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Brooch – antique bar brooch
An antique bar brooch¹ styled as a yellow gold-coloured curve featuring a rose gold-coloured² heart surrounding a stylised flowerhead³. Secured with a
Brooch – Edwardian Bar Brooch
An antique bar brooch¹ styled as a yellow gold-coloured curve featuring a rose gold-coloured² heart surrounding a stylised flowerhead³. Secured with a pin a hook. Circa 1900-1910.
Measuring: 39.95mm x 14.02mm.
Unhallmarked: tested and valued as 9ct gold.
Sponsor’s mark: ‘A&C’ (possibly Able & Charnell, Thomas Able and Walter James Charnell, Frederick Street Birmingham).
¹. Bar brooches appeared in the 1890s and immediately enjoyed a great success. In its simplest form the bar brooch was plainly set with a single diamond, but its functional shape offered the jeweller a field in which to exploit their fantasy and imagination, thus bar brooches were decorated with crescents and stars, sprays of leaves and flowers, pheasants and chat idles, swallows and flies, shamrocks and clovers (David Bennet and Daniela Mascetti 'Understanding Jewellery', 1989).
². Gold is too soft to be used in jewellery in its purist state and it is always alloyed with some other metal to make it more durable. As one might expect, this kind of metal mixed with the gold influences the colour of the resulting alloy; a proportion of copper results in a reddish shade and silver gives metal with a strange greenish cast. Even blue gold can be obtained by adding a small percentage of iron (Peter Hinks, 'Nineteenth Century Jewellery', 1975).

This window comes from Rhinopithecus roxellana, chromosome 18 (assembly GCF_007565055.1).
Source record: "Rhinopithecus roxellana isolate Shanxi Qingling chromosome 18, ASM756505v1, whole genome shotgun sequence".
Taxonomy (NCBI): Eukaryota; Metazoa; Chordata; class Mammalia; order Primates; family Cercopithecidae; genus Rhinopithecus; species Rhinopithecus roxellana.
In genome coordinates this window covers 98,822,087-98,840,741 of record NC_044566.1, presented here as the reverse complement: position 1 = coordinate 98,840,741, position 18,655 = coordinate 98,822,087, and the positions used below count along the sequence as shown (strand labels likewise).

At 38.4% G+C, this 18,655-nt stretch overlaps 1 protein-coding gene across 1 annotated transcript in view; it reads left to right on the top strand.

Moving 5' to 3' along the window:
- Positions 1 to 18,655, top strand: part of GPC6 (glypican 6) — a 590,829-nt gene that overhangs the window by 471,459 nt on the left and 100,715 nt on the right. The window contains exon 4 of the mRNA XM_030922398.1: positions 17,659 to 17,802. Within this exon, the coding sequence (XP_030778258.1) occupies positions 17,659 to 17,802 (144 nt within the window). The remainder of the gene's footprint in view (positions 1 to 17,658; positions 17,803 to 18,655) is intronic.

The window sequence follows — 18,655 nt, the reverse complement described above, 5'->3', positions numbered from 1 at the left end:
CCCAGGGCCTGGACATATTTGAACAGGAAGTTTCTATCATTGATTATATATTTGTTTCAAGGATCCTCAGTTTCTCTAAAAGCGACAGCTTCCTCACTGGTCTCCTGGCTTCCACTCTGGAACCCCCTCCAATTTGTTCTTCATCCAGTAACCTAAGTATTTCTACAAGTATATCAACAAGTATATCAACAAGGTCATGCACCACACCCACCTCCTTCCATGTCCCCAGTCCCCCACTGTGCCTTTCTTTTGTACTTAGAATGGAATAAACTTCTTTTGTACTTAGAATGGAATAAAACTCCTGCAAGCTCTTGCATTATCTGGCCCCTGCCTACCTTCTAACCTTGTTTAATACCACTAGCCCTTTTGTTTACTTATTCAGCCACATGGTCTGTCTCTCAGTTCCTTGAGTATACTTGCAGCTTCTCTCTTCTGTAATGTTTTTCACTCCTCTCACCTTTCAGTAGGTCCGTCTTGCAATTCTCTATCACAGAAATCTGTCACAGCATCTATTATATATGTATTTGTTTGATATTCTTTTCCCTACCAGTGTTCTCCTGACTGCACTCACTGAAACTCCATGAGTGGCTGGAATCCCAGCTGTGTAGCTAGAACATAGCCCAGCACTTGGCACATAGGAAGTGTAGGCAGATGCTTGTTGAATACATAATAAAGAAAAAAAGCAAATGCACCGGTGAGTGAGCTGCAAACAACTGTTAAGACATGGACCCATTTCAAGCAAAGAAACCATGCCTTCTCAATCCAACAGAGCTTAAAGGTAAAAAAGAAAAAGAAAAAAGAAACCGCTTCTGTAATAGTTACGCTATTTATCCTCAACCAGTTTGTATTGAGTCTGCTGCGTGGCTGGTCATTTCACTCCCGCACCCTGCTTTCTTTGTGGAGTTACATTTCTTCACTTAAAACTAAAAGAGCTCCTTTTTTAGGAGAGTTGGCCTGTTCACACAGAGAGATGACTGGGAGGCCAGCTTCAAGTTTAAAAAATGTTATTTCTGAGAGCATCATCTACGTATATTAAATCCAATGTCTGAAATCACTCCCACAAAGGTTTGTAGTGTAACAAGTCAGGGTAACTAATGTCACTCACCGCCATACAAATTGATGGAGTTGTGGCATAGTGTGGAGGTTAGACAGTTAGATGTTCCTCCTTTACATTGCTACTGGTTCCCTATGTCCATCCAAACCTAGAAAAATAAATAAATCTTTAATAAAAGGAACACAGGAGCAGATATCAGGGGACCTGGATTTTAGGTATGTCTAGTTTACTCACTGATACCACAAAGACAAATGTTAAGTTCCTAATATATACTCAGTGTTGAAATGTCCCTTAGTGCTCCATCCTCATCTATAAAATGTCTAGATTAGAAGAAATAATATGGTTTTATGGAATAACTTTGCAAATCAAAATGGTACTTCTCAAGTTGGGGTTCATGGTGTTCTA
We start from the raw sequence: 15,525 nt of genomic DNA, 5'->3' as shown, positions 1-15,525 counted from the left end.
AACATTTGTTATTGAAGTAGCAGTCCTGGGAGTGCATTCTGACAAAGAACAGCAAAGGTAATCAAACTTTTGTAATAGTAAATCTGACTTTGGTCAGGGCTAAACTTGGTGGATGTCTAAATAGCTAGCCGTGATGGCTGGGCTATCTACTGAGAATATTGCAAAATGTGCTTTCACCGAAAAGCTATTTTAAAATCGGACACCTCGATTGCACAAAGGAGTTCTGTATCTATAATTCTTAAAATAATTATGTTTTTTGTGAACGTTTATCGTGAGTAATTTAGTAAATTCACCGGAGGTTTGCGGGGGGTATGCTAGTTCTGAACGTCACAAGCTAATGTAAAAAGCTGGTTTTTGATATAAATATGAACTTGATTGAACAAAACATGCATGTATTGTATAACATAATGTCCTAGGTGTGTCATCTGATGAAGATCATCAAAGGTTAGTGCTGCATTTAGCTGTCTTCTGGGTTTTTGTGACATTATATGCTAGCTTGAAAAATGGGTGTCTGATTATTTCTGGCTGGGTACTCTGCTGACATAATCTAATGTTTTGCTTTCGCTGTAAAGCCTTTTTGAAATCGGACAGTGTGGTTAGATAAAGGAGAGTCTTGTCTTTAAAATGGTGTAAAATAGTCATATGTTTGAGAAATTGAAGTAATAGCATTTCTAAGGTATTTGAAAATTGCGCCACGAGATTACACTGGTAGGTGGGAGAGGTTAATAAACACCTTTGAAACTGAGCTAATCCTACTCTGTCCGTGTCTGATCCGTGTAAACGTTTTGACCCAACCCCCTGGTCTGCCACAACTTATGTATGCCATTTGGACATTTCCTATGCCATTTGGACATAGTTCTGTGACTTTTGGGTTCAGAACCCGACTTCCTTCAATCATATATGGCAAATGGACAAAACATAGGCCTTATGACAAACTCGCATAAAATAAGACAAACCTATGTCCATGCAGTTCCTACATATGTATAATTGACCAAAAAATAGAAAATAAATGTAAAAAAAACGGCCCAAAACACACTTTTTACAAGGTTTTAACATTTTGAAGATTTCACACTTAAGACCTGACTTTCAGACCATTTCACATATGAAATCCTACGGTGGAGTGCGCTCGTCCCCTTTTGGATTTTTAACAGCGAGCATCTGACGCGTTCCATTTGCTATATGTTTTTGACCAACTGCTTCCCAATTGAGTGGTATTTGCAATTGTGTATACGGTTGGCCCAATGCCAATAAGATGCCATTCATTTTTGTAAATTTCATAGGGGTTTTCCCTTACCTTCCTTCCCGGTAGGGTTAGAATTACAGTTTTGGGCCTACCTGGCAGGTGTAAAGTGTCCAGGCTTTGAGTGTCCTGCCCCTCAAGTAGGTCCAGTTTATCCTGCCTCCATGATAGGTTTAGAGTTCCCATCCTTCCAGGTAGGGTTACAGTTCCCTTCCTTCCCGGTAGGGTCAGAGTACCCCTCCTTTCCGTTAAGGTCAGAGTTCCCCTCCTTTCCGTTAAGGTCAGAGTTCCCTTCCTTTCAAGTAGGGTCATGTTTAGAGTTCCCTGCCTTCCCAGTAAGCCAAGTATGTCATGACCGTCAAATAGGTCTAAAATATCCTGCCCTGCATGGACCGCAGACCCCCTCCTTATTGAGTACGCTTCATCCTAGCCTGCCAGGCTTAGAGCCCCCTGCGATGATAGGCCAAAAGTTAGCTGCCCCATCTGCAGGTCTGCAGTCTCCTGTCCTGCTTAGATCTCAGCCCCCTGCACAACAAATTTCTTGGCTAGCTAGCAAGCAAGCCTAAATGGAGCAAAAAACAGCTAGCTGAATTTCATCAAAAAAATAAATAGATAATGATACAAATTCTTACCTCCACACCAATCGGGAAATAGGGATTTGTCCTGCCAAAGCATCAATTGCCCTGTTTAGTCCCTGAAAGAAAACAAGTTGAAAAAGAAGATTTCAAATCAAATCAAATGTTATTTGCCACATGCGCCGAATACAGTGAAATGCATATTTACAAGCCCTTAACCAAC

³. Several symbols were used on these brooches: love birds often perched on a crescent with an obvious meaning; the anchor of hope; the heart alone or with a cross and anchor for faith, hope and charity; a lover’s knot or buckle; and a horseshoe for good luck. Of course, the heart was particularly significant. You can often find it pierced with an arrow, as two hearts united by Cupid’s arrow, or in the form of a heart padlock, tied with a pink gilt bow and resting on a key. The various species of plant could be barely recognised, and the flowers and leaves became very stylised, and usually overlaid with pink gold alloys and their leaves with yellow (Vivian Becker, ‘Antique and Twentieth Century Jewellery: A Guide for Collectors’, 1980).
A stunning pair of brilliant diamond earrings our Opia Duo Huggies are a client favourite. Opia White features modern, shapes in 18kt white gold, set with timeless black and white diamonds. These classic hoop diamond earrings are suitable for day and evening wear. Dimensions 10 round brilliant cut diamonds 2mm (G SI) 10 round black diamonds 2mm TCW .6ct
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